The Surprising Adventures of Baron Munchausen eBook

Rudolf Erich Raspe
This eBook from the Gutenberg Project consists of approximately 185 pages of information about The Surprising Adventures of Baron Munchausen.
ascending, perceived that the whole had been so completely covered with the sand, that there appeared no hills, but one continued plain, with inequalities or ridges on it like the waves of the sea.  We soon extricated our vehicle and retinue from the burning sands, but not without great danger, as the heat was very violent, and began to proceed on our voyage.  Storms of sand of a similar nature several times attacked us, but by using the same precautions we preserved ourselves repeatedly from destruction.  Having travelled more than nine thousand miles over this inhospitable plain, exposed to the perpendicular rays of a burning sun, without ever meeting a rivulet, or a shower from heaven to refresh us, we at length became almost desperate, when, to our inexpressible joy, we beheld some mountains at a great distance, and on our nearer approach observed them covered with a carpet of verdure and groves and woods.  Nothing could appear more romantic or beautiful than the rocks and precipices intermingled with flowers and shrubs of every kind, and palm-trees of such a prodigious size as to surpass anything ever seen in Europe.  Fruits of all kinds appeared growing wild in the utmost abundance, and antelopes and sheep and buffaloes wandered about the groves and valleys in profusion.  The trees resounded with the melody of birds, and everything displayed a general scene of rural happiness and joy.


A feast on live bulls and kava—­The inhabitants admire the European adventurers—­The Emperor comes to meet the Baron, and pays him great compliments—­The inhabitants of the centre of Africa descended from the people of the moon proved by an inscription in Africa, and by the analogy of their language, which is also the same with that of the ancient Scythians—­The Baron is declared sovereign of the interior of Africa on the decease of the Emperor—­He endeavours to abolish the custom of eating live bulls, which excites much discontent—­The advice of Hilaro Frosticos upon the occasion—­The Baron makes a speech to an Assembly of the states, which only excites greater murmurs—­He consults with Hilaro Frosticos.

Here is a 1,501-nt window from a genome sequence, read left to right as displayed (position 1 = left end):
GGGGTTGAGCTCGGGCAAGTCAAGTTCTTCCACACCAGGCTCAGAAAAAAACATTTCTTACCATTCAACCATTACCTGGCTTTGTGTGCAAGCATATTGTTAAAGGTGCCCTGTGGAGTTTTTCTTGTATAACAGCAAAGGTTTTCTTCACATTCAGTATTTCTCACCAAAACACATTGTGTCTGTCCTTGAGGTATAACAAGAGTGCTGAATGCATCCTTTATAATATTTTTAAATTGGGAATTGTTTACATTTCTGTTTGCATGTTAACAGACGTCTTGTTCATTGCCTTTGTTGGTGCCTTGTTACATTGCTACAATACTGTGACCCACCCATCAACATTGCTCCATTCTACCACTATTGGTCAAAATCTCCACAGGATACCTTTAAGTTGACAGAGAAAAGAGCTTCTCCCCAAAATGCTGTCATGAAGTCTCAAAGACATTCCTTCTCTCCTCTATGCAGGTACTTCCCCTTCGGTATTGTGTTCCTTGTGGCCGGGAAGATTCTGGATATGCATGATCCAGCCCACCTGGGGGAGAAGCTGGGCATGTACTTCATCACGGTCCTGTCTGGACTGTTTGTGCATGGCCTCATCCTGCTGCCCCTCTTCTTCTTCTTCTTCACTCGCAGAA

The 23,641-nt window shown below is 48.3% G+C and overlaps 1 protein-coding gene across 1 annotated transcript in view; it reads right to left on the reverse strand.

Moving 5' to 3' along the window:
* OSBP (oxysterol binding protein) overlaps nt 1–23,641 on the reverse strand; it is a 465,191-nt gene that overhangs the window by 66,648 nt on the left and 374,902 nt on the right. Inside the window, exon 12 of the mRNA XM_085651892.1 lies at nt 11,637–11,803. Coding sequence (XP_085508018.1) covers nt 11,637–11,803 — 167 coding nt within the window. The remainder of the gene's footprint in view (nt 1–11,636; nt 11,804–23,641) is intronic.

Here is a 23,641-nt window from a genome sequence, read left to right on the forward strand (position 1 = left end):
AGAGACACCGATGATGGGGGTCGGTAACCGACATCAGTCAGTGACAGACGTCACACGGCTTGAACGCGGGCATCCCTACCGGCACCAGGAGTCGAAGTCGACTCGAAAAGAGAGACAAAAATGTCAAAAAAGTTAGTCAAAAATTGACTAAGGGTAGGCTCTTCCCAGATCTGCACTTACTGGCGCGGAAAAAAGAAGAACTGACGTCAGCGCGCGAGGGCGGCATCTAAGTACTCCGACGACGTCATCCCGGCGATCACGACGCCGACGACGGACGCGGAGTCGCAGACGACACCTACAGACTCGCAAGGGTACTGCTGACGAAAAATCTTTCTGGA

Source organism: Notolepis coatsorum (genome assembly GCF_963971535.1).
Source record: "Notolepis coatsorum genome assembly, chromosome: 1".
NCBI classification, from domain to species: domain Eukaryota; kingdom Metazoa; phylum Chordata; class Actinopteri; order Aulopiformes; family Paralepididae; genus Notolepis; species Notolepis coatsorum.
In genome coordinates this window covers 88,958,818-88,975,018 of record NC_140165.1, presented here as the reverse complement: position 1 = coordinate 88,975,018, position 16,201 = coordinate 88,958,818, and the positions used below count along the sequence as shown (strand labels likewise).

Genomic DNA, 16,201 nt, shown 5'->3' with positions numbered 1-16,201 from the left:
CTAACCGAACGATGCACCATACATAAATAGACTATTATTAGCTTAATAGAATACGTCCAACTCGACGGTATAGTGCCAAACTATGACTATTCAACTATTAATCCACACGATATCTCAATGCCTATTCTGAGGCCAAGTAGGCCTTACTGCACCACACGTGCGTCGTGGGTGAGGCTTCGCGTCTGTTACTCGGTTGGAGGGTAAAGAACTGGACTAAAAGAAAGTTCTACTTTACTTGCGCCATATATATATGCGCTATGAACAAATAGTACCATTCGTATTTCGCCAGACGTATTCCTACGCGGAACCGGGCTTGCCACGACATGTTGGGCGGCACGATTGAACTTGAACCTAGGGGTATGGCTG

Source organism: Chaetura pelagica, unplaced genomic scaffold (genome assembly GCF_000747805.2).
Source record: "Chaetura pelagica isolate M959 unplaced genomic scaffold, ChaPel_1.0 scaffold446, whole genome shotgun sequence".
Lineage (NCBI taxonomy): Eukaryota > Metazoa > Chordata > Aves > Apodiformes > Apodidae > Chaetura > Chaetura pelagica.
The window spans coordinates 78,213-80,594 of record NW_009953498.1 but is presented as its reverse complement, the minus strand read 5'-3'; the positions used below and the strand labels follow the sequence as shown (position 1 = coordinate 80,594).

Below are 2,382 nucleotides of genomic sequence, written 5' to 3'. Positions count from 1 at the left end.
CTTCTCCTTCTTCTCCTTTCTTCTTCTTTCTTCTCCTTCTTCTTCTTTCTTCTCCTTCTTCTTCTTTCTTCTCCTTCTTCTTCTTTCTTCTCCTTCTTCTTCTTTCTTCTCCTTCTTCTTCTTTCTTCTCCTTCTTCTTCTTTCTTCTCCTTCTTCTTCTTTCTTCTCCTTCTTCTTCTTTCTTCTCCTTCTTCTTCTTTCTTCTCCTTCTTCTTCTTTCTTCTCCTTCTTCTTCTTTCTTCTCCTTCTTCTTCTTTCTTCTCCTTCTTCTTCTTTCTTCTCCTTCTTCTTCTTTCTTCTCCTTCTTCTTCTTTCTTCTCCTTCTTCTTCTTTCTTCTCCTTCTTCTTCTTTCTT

Having passed over the nearest mountains we entered a delightful vale, where we perceived a multitude of persons at a feast of living bulls, whose flesh they cut away with great knives, making a table of the creature’s carcase, serenaded by the bellowing of the unfortunate animal.  Nothing seemed requisite to add to the barbarity of this feast but kava, made as described in Cook’s voyages, and at the conclusion of the feast we perceived them brewing this liquor, which they drank with the utmost avidity.  From that moment, inspired with an idea of universal benevolence, I determined to abolish the custom of eating live flesh and drinking of kava.  But I knew that such a thing could not be immediately effected, whatever in future time might be performed.

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The Surprising Adventures of Baron Munchausen from Project Gutenberg. Public domain.
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